Cyberbullying in the Millennial Era: How to Handle Cyberbullying at Your School

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In today’s technologically advanced society, cyberbullying is a critical issue that many schools and educational institutions are facing. As administrators, teachers, counselors, coaches, and staffers, you want to protect the students in your school, as well as the learning environment in which you work.

When approaching cyberbullying from an administrative perspective, it’s important to first understand the difficult predicament in which schools find themselves. In handling cyberbullying cases involving students, schools must walk a fine line between doing too much and not doing enough.[1]

For example, it is likely that a large portion, if not a majority, of cyberbullying occurs outside of the school. But if schools try to discipline their students for cyberbullying activities that occurred off school property and without school computers, they risk infringing on the students’ first amendment right to freedom of speech. At the opposite end of the spectrum, if cyberbullying cases are largely ignored or poorly handled, schools also risk severe backlash and legal complications.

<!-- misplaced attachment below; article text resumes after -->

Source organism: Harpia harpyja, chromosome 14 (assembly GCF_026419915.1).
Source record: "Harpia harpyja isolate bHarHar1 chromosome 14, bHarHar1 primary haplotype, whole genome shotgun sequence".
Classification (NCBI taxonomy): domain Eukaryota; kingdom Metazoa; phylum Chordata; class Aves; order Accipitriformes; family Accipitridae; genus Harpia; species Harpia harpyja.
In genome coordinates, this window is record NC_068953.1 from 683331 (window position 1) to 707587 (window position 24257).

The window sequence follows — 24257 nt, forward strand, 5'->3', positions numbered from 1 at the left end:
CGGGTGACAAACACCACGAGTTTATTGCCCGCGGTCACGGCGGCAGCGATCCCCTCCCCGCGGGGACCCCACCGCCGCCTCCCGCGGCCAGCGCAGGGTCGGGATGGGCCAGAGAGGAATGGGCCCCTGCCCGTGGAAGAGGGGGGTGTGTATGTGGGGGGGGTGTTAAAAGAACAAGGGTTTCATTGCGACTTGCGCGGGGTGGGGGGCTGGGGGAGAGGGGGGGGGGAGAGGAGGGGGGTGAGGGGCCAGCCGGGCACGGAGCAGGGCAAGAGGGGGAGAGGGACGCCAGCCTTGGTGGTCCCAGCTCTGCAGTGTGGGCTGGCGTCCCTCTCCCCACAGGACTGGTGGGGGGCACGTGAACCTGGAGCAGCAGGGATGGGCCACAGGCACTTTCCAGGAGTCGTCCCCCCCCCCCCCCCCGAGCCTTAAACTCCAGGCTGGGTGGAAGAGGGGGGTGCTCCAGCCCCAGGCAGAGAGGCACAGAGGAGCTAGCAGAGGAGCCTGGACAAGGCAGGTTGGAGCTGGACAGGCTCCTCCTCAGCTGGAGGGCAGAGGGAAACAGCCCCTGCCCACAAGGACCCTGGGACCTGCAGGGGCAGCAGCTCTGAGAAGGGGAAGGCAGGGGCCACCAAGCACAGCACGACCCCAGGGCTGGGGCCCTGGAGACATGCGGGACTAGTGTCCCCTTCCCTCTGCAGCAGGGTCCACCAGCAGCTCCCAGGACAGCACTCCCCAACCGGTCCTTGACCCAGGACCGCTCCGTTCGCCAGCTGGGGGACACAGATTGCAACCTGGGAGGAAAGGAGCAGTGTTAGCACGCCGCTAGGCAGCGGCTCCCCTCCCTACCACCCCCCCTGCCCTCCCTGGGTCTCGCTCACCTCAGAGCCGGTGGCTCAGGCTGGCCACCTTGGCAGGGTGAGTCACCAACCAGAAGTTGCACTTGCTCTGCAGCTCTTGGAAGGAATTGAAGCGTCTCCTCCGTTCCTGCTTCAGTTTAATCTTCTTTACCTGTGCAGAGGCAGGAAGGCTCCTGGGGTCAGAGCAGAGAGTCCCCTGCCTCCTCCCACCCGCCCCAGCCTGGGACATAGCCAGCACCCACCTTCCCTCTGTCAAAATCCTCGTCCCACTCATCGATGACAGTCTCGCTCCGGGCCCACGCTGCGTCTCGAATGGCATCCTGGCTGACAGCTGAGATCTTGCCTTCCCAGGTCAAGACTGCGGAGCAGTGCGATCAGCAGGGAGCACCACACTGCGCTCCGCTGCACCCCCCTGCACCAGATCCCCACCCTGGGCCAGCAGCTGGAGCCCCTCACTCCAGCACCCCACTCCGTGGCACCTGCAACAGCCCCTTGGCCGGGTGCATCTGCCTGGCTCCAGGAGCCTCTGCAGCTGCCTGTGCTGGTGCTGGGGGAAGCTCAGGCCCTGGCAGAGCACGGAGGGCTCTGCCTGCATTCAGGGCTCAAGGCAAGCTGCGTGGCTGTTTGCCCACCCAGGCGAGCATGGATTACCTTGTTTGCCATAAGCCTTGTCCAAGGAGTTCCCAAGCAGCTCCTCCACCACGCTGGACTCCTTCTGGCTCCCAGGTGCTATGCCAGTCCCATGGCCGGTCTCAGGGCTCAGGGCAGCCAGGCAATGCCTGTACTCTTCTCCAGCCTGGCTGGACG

So, although it’s certainly much easier said than done, the best course of action administrators can take is to seek out an acceptable middle ground for cyberbullying policies and management, accompanied with a healthy dose of education and awareness.

“‘It’s not something you can legislate or arrest your way out of,’ cautions Stephen Balkam, chief executive officer of the Family Online Safety Institute in Washington, D.C. ‘It’s always going to be a combination of tools, rules, and schools. The emphasis needs to be on creating a culture of responsibility online. Kids need to think about the content they create and post.’”[2]

While different cyberbullying policies and procedures will be necessarily dependent on the laws and precedents set for your particular state (and we strongly recommend that you consult your specific state’s laws before enacting any changes or taking any action), below are several strategic ways educators can approach the daunting task of how to deal with cyberbullying.